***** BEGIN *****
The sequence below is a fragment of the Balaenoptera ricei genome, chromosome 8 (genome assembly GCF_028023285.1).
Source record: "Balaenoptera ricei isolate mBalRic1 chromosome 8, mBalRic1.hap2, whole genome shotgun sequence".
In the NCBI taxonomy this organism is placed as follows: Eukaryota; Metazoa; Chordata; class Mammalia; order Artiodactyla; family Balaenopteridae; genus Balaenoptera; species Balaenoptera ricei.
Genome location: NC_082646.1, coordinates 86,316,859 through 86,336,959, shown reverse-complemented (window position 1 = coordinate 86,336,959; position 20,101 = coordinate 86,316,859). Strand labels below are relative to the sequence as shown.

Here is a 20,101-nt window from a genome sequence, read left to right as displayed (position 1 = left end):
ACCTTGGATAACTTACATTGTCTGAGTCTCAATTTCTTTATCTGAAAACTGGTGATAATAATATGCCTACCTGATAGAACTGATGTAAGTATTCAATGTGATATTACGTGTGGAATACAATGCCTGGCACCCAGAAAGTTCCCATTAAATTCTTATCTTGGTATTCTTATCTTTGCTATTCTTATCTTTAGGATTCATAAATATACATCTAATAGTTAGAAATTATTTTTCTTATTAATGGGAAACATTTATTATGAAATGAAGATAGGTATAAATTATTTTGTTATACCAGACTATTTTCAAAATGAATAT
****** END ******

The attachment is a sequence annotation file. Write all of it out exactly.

The sequence below is a fragment of the Balaenoptera ricei genome, chromosome 8 (genome assembly GCF_028023285.1).
Source record: "Balaenoptera ricei isolate mBalRic1 chromosome 8, mBalRic1.hap2, whole genome shotgun sequence".
In the NCBI taxonomy this organism is placed as follows: Eukaryota; Metazoa; Chordata; class Mammalia; order Artiodactyla; family Balaenopteridae; genus Balaenoptera; species Balaenoptera ricei.
Genome location: NC_082646.1, coordinates 86,316,859 through 86,336,959, shown reverse-complemented (window position 1 = coordinate 86,336,959; position 20,101 = coordinate 86,316,859). Strand labels below are relative to the sequence as shown.

Here is a 20,101-nt window from a genome sequence, read left to right as displayed (position 1 = left end):
ACCTTGGATAACTTACATTGTCTGAGTCTCAATTTCTTTATCTGAAAACTGGTGATAATAATATGCCTACCTGATAGAACTGATGTAAGTATTCAATGTGATATTACGTGTGGAATACAATGCCTGGCACCCAGAAAGTTCCCATTAAATTCTTATCTTGGTATTCTTATCTTTGCTATTCTTATCTTTAGGATTCATAAATATACATCTAATAGTTAGAAATTATTTTTCTTATTAATGGGAAACATTTATTATGAAATGAAGATAGGTATAAATTATTTTGTTATACCAGACTATTTTCAAAATGAATAT